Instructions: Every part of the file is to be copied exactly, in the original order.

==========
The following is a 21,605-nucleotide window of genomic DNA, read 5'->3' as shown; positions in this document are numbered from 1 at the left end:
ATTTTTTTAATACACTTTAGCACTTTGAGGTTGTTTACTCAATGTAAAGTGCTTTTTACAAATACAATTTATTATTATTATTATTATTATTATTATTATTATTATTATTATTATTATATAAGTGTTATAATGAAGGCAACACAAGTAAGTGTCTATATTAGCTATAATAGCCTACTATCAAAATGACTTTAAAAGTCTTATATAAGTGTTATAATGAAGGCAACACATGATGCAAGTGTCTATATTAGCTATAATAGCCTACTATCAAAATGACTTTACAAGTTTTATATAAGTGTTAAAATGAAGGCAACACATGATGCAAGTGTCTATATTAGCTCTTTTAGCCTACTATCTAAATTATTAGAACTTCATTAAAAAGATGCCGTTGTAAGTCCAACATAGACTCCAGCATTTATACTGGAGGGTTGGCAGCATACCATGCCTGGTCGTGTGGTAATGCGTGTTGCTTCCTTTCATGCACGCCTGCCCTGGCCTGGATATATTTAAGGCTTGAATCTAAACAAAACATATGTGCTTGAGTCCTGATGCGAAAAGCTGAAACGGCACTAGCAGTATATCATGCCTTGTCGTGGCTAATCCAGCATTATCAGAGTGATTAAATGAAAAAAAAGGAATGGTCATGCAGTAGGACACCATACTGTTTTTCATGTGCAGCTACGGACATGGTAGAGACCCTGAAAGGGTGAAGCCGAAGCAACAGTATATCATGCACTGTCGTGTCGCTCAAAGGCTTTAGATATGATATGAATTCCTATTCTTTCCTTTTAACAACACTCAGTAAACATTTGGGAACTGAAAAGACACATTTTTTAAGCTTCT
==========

The following is a 21,605-nucleotide window of genomic DNA, read 5'->3' as shown; positions in this document are numbered from 1 at the left end:
ATTTTTTTAATACACTTTAGCACTTTGAGGTTGTTTACTCAATGTAAAGTGCTTTTTACAAATACAATTTATTATTATTATTATTATTATTATTATTATTATTATTATTATTATTATATAAGTGTTATAATGAAGGCAACACAAGTAAGTGTCTATATTAGCTATAATAGCCTACTATCAAAATGACTTTAAAAGTCTTATATAAGTGTTATAATGAAGGCAACACATGATGCAAGTGTCTATATTAGCTATAATAGCCTACTATCAAAATGACTTTACAAGTTTTATATAAGTGTTAAAATGAAGGCAACACATGATGCAAGTGTCTATATTAGCTCTTTTAGCCTACTATCTAAATTATTAGAACTTCATTAAAAAGATGCCGTTGTAAGTCCAACATAGACTCCAGCATTTATACTGGAGGGTTGGCAGCATACCATGCCTGGTCGTGTGGTAATGCGTGTTGCTTCCTTTCATGCACGCCTGCCCTGGCCTGGATATATTTAAGGCTTGAATCTAAACAAAACATATGTGCTTGAGTCCTGATGCGAAAAGCTGAAACGGCACTAGCAGTATATCATGCCTTGTCGTGGCTAATCCAGCATTATCAGAGTGATTAAATGAAAAAAAAGGAATGGTCATGCAGTAGGACACCATACTGTTTTTCATGTGCAGCTACGGACATGGTAGAGACCCTGAAAGGGTGAAGCCGAAGCAACAGTATATCATGCACTGTCGTGTCGCTCAAAGGCTTTAGATATGATATGAATTCCTATTCTTTCCTTTTAACAACACTCAGTAAACATTTGGGAACTGAAAAGACACATTTTTTAAGCTTCT